May 17, 2023
Astronomers have recently made an exciting discovery in the vast expanse of space - the detection of an Earth-size exoplanet known as LP 791-18 d. This remarkable planet, located beyond our solar system, appears to be covered in a carpet of volcanoes, making it a celestial body of great interest. In fact, LP 791-18 d might experience volcanic outbursts as frequently as Io, one of Jupiter's moons, which is renowned for its intense volcanic activity.
The search for LP 791-18 d involved a comprehensive analysis of data collected from various sources, including NASA's Transiting Exoplanet Survey Satellite (TESS) and retired Spitzer Space Telescope. Additionally, ground-based observatories contributed to the extensive study. The findings of this groundbreaking research have been published in the prestigious scientific journal Nature, with Merrin Peterson, a graduate of the Trottier Institute for Research on Exoplanets (iREx) at the University of Montreal, leading the paper.
One intriguing aspect of LP 791-18 d is its tidal locking, which means that the same side of the planet perpetually faces its star. Consequently, the daylight side of the exoplanet is expected to be too hot for liquid water to exist on its surface. However, the planet's widespread volcanic activity is believed to generate sufficient heat to sustain an atmosphere. This unique characteristic could potentially allow water to condense on the night side of LP 791-18 d, offering an intriguing environment for further investigation.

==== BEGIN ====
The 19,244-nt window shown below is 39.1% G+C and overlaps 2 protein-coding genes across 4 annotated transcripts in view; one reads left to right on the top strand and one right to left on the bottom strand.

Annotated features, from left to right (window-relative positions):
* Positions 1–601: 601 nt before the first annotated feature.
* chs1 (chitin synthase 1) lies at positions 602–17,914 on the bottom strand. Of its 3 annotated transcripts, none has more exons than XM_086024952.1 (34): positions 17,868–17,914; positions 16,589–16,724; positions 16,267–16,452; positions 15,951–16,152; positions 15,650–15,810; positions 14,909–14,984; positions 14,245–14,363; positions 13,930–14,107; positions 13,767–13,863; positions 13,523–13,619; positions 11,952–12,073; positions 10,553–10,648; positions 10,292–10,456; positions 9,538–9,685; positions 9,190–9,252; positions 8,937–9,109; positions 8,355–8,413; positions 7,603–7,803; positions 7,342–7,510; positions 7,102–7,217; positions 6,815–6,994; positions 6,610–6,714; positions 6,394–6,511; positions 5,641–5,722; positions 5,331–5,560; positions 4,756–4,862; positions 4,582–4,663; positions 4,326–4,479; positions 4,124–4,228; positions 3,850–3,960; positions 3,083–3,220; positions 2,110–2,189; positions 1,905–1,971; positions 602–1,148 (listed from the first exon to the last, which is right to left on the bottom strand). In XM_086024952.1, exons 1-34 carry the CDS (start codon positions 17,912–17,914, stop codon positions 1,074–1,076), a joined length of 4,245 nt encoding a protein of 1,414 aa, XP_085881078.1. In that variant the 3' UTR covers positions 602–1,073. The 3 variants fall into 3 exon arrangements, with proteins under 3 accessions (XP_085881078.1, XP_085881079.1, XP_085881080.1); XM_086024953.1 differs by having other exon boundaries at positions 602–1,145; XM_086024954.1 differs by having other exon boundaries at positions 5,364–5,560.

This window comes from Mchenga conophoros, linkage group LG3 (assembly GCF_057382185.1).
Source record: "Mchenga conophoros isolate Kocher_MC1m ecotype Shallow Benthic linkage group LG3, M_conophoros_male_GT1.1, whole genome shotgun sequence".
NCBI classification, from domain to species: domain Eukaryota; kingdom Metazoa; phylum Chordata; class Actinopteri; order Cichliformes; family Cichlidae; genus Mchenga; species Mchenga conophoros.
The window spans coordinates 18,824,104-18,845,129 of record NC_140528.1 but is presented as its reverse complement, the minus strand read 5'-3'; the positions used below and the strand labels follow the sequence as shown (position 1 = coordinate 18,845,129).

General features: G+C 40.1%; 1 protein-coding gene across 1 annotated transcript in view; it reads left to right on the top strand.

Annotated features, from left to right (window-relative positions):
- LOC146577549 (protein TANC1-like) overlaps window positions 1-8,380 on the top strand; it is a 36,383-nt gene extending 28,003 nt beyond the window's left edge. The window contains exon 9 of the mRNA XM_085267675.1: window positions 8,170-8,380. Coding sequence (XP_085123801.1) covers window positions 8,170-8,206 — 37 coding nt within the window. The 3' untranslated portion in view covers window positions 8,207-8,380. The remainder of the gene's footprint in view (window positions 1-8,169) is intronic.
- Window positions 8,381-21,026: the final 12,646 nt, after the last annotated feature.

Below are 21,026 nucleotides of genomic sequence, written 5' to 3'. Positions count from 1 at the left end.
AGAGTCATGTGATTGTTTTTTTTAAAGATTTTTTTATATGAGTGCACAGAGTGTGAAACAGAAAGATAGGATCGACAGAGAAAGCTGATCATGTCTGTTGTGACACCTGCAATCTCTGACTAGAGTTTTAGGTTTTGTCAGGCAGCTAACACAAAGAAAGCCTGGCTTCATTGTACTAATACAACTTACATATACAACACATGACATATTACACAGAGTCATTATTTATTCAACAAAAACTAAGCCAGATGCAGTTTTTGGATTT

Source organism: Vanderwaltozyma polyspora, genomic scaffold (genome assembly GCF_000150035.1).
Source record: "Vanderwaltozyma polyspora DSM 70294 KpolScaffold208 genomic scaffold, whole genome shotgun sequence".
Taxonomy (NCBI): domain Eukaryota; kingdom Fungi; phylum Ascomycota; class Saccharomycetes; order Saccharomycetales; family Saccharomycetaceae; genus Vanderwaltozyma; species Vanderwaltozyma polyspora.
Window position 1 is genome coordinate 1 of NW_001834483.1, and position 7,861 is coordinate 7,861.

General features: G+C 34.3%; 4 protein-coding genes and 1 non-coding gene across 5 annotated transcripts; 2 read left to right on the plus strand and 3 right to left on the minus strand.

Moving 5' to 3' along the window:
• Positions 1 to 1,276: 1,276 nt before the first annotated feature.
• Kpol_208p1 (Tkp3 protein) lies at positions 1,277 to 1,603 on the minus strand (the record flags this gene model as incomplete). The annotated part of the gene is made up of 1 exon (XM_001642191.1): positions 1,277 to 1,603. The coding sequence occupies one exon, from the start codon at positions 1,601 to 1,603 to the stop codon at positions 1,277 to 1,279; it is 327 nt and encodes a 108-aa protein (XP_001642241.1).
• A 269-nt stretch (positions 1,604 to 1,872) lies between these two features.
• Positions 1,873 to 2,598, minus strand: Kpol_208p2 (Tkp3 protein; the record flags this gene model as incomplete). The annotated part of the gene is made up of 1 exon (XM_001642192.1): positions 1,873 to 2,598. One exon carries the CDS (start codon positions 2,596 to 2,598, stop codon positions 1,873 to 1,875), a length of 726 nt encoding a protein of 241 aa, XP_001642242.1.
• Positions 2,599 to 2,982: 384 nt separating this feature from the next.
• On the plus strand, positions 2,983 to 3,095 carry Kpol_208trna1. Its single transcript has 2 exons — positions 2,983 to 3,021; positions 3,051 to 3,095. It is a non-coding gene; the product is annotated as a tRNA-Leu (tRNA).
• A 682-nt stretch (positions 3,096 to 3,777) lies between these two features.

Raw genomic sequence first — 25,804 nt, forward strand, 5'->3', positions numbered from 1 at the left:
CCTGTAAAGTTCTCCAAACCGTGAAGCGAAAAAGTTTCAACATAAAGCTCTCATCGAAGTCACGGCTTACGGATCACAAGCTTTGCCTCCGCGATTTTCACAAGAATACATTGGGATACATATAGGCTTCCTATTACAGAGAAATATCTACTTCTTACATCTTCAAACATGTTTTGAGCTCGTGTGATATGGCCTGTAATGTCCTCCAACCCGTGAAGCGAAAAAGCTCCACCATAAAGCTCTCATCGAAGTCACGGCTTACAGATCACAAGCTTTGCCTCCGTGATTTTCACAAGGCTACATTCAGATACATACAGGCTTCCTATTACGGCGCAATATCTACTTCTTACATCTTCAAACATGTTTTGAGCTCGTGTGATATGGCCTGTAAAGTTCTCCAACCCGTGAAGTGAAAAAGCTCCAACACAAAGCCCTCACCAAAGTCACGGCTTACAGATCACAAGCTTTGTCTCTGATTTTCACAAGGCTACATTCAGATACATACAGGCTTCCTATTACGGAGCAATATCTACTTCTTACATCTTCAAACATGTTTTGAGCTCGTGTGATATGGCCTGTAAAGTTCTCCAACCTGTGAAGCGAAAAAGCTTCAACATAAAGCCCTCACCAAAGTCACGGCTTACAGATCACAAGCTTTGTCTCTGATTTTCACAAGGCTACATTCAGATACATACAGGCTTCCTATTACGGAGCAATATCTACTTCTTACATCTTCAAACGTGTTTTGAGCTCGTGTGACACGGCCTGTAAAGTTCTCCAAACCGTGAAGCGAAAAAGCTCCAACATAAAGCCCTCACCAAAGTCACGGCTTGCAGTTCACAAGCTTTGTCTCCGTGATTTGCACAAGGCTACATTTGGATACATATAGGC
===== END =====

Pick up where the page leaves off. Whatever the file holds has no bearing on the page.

LP 791-18 d orbits a small red dwarf star situated approximately 90 light-years away within the southern constellation Crater. Scientists estimate that the exoplanet is only marginally larger and more massive than Earth, making it an exciting subject for further exploration. Notably, the discovery of LP 791-18 d builds upon existing knowledge of the system, which already included two known planets: LP 791-18 b and LP 791-18 c. LP 791-18 b, the innermost planet, boasts a size approximately 20% larger than Earth. On the other hand, LP 791-18 c, the outer planet, possesses a size over 2.5 times that of Earth and a mass more than seven times greater.
The orbital paths of LP 791-18 d and LP 791-18 c bring them into close proximity during each revolution. The gravitational forces exerted by the more massive planet c cause a slight elliptical deformation in the orbit of planet d. Consequently, these periodic deformations generate substantial internal friction within LP 791-18 d, leading to intense heating of its interior and subsequent volcanic activity at the surface. This phenomenon bears a resemblance to the gravitational influence Jupiter and its moons exert on Io.
Notably, LP 791-18 d resides on the inner edge of the habitable zone, which refers to the range of distances from a star where the presence of liquid water on a planet's surface is theoretically plausible. The scientific team believes that if the planet is indeed as geologically active as they suspect, it could maintain an atmosphere. Furthermore, the temperatures on LP 791-18 d's night side may decrease significantly, creating conditions suitable for water to condense on the surface.
The potential for atmospheric studies on LP 791-18 d has captured the attention of scientists, leading to its selection as an exceptional candidate for observation by the highly anticipated James Webb Space Telescope. The telescope has already been approved to observe LP 791-18 c, further emphasizing the scientific significance of this newly discovered planet. Atmospheric investigations could provide valuable insights into astrobiology, a field focused on the origins of life on origins of life on Earth and beyond.